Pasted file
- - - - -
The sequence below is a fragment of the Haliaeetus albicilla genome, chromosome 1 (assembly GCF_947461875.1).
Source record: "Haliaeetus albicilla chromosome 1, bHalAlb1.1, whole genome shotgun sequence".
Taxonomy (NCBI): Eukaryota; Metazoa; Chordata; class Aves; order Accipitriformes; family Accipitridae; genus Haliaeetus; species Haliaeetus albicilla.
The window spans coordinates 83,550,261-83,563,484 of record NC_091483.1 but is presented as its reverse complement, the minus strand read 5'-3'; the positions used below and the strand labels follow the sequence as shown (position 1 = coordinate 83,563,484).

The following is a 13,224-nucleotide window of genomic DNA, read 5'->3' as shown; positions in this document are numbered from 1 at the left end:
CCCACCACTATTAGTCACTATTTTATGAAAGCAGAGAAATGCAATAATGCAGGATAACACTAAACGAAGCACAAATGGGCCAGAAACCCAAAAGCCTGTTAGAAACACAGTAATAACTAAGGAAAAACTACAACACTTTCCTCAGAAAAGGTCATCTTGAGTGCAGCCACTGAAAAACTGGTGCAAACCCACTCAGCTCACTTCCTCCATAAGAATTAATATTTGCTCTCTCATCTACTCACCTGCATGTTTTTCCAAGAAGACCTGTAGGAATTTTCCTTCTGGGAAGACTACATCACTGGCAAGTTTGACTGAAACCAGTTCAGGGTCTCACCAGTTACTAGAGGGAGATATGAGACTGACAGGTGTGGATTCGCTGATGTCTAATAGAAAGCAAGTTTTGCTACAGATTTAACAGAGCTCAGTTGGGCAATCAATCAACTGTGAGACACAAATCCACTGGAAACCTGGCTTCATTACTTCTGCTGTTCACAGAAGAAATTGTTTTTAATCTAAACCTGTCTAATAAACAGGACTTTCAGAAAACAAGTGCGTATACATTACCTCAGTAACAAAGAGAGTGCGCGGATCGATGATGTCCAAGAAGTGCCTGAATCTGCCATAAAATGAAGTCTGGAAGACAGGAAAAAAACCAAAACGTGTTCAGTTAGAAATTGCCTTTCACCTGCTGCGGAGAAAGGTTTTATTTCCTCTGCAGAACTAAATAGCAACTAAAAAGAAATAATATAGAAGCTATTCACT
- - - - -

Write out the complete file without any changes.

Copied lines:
The sequence below is a fragment of the Haliaeetus albicilla genome, chromosome 1 (assembly GCF_947461875.1).
Source record: "Haliaeetus albicilla chromosome 1, bHalAlb1.1, whole genome shotgun sequence".
Taxonomy (NCBI): Eukaryota; Metazoa; Chordata; class Aves; order Accipitriformes; family Accipitridae; genus Haliaeetus; species Haliaeetus albicilla.
The window spans coordinates 83,550,261-83,563,484 of record NC_091483.1 but is presented as its reverse complement, the minus strand read 5'-3'; the positions used below and the strand labels follow the sequence as shown (position 1 = coordinate 83,563,484).

The following is a 13,224-nucleotide window of genomic DNA, read 5'->3' as shown; positions in this document are numbered from 1 at the left end:
CCCACCACTATTAGTCACTATTTTATGAAAGCAGAGAAATGCAATAATGCAGGATAACACTAAACGAAGCACAAATGGGCCAGAAACCCAAAAGCCTGTTAGAAACACAGTAATAACTAAGGAAAAACTACAACACTTTCCTCAGAAAAGGTCATCTTGAGTGCAGCCACTGAAAAACTGGTGCAAACCCACTCAGCTCACTTCCTCCATAAGAATTAATATTTGCTCTCTCATCTACTCACCTGCATGTTTTTCCAAGAAGACCTGTAGGAATTTTCCTTCTGGGAAGACTACATCACTGGCAAGTTTGACTGAAACCAGTTCAGGGTCTCACCAGTTACTAGAGGGAGATATGAGACTGACAGGTGTGGATTCGCTGATGTCTAATAGAAAGCAAGTTTTGCTACAGATTTAACAGAGCTCAGTTGGGCAATCAATCAACTGTGAGACACAAATCCACTGGAAACCTGGCTTCATTACTTCTGCTGTTCACAGAAGAAATTGTTTTTAATCTAAACCTGTCTAATAAACAGGACTTTCAGAAAACAAGTGCGTATACATTACCTCAGTAACAAAGAGAGTGCGCGGATCGATGATGTCCAAGAAGTGCCTGAATCTGCCATAAAATGAAGTCTGGAAGACAGGAAAAAAACCAAAACGTGTTCAGTTAGAAATTGCCTTTCACCTGCTGCGGAGAAAGGTTTTATTTCCTCTGCAGAACTAAATAGCAACTAAAAAGAAATAATATAGAAGCTATTCACT